DataLake.Upload(source, dest, threads = 32, overwrite = True)
except FileExistsError as err:
    print(err)

That’s it!  My team can focus more on their actual task than data ingest/egress.  Not only that, this actually was hitting my ISP throttle, so it is at least as fast as 15 mbps upload.  After this task is done, my entire team can now access the data they are interested in quickly and easily using the development language we have decided to centralize on.

Revisiting the Compute Problem

So we have solved the Data Centralization problem, but we have introduced a new problem.  You can download ALL of the data (which is getting into the hundreds of GB, possibly TB or larger).  This is really just not practical.  Luckily, Azure has NC24 machines.  The NC24 has 4 K-80 GPUs in it, 24 cores and 224 GB RAM.  At the time of this writing they cost ~ $3/hour.  If leveraged properly, what you can do in a single hour of training on just one of these is just absolute insanity.  OK, so the cloud obviously has the compute nodes we need, but how do we get data onto the compute nodes and how do we do scheduling etc?

Azure Batch-Shipyard

This is probably one of the best features out there.  Azure Data Lake + NC24 Batch Pool + ShipYard = Infinitely Scale-able deep learning clusters on demand :D.  Yeah, that is for real.  Want a freaking super compute cluster.  This is how you build it.  By the way, here is the config file to get started.  The best part is it spins up and shuts down the machines for you.  This means you only pay for the time you use; greatly reducing costs.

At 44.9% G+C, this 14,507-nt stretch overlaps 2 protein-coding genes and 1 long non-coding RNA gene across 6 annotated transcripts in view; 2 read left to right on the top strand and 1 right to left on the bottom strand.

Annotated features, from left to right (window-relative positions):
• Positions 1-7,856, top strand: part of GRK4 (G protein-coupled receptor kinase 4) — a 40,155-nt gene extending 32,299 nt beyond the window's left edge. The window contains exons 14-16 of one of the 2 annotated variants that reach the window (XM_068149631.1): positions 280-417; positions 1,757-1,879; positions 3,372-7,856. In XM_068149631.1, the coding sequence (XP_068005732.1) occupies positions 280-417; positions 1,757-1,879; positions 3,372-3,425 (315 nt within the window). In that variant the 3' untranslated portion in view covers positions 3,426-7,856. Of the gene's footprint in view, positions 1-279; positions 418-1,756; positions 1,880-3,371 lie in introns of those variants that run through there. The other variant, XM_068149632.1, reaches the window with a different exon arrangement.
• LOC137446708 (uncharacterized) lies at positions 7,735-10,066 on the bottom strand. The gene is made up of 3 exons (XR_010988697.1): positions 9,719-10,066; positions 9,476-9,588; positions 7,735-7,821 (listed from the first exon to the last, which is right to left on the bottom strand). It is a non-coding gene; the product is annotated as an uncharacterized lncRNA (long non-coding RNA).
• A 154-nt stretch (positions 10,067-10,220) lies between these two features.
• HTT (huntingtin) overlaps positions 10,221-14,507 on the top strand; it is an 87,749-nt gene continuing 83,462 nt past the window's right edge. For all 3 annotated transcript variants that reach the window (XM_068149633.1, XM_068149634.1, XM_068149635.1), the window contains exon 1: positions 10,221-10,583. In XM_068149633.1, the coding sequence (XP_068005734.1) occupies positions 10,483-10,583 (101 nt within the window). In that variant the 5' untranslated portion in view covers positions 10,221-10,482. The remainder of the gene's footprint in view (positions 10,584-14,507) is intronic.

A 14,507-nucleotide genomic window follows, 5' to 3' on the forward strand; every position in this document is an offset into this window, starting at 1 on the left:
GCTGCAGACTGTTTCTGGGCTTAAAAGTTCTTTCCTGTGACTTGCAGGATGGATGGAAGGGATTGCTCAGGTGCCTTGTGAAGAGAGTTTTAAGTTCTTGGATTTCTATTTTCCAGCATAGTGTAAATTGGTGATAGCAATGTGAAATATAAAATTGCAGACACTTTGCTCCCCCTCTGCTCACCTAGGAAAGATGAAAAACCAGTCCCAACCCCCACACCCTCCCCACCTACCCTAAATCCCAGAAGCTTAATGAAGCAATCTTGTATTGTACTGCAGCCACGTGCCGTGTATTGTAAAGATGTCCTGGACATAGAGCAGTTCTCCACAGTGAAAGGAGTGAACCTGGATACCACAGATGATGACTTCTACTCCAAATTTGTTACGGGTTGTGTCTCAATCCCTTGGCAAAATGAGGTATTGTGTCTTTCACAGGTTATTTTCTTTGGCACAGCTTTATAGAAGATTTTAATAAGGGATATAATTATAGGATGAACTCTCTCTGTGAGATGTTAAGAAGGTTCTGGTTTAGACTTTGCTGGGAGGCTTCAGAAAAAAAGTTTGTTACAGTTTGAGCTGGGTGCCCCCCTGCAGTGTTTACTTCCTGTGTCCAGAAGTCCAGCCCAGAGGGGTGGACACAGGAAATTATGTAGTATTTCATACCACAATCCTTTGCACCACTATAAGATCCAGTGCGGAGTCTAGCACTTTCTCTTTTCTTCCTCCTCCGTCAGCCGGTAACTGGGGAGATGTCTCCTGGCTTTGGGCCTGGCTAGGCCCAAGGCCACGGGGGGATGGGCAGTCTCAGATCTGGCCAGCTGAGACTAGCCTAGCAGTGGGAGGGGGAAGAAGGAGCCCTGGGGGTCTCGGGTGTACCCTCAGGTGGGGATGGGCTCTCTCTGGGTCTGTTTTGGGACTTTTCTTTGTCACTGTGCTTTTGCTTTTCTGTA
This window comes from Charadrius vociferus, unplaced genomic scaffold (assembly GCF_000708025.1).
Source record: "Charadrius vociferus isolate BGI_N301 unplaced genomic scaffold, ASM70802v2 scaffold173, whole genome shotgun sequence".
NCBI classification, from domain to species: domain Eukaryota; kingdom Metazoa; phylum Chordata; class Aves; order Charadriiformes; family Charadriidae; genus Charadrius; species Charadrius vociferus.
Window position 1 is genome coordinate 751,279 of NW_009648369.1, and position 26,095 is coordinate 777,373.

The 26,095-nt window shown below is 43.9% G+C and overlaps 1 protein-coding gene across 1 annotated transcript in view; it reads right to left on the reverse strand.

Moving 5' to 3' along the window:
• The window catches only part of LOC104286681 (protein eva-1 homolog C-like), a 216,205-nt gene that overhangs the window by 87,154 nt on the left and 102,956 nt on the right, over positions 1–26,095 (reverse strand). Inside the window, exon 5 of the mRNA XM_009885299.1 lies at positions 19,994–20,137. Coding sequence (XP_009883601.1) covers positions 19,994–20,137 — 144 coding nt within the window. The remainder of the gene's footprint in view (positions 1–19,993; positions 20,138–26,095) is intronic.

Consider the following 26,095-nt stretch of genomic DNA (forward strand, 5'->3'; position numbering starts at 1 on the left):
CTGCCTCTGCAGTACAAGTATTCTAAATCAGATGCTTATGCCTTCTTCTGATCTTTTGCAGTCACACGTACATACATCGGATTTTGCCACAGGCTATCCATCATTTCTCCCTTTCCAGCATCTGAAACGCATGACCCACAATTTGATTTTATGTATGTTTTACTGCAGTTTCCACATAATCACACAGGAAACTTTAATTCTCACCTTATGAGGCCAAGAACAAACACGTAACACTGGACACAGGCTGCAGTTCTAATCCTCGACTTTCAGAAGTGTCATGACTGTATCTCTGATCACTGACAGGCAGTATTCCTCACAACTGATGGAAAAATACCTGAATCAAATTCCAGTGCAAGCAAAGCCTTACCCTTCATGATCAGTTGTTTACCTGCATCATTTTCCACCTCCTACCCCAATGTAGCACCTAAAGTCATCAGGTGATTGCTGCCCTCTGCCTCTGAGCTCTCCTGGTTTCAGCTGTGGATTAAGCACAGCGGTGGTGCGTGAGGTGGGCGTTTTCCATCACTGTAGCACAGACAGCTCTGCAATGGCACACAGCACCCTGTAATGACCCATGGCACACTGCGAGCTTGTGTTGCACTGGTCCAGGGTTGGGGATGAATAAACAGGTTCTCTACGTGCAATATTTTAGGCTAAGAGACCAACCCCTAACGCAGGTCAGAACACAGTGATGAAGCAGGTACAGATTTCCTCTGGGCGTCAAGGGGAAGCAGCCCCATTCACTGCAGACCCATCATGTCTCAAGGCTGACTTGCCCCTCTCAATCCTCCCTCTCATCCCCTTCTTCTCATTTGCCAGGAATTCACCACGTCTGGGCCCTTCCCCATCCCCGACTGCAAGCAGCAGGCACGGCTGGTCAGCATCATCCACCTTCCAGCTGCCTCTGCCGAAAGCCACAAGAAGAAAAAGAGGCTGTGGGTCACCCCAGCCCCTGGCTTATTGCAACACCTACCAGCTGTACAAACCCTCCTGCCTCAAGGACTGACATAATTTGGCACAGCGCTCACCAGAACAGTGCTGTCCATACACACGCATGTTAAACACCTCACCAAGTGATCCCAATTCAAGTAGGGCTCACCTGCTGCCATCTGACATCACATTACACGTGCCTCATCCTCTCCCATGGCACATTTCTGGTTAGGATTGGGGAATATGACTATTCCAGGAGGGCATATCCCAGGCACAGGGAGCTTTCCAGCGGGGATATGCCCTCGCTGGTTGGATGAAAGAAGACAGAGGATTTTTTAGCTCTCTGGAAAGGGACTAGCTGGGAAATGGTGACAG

How it works

We need to start with an understanding first of how Azure Batch works.  Below you will find an architecture diagram.

AzureBatch_Architecture_Better

The way it works is that you already have your data in Azure Storage (Data Lake) and we provide a task script, which is then executed on a series of Batch Nodes depending on the configuration file provided.  Azure Batch-Shipyard simply provides a set of Batch Configuration files for how to provision and execute tasks specific to various frameworks.  The data is then moved from the Azure Storage and into the Batch Pool (pool of machines provisioned for this).  Task output is then dropped in a specified storage location.

Each engineer can now schedule their jobs back to back.  Depending on resources available they may execute in tandem or sequence.  If you follow the paradigm of provision, run, de-provision; clusters will be stood up completely on demand and each engineer can have all the power in the data center for the duration of their job.

How much does it cost?

You only pay for data storage and compute.  Data Lake up to 1 TB is $35/month.  Each NC24 machine is $3/hour.  For object detection, I’ll run that on a single NC24 machine for 8 hours.  That is only $24 for that job to convergence.  If I need it faster, I might double or triple up.  Lets say I have a TON of data to run through and I set a super low learning rate.  For the same 8 hours across 3 machines.  Thats $72.  Ok, so a single dual GPU workstation for my devs is $5500 (btw, this isn’t apples to apples, as the Azure boxes are way superior to the $5500 workstations).  I get 1,833.33 compute hours in the cloud per workstation.  Because they compute faster and my team can share data, the compute hours are spent actually computing and not all the other tertiary tasks around computing and I can get results faster and cheaper.  Once my organization gets into the habit of this, it scales better as well.

Summary

So there you have it.  If you want to do Deep Learning against Big Data sets with super performance; this is currently the fastest and cheapest way to do it while keeping your team effective.  Azure Data Lake + Azure Batch + Ship Yard + NC24 machines in your batch pool + CNTK GPU w/1 bit SGD (and MPI).  We dropped $22,000 down to $5,000 or so and increased the effectiveness of the team while ensuring the organization can grow and we don’t have to change our process.  Good luck!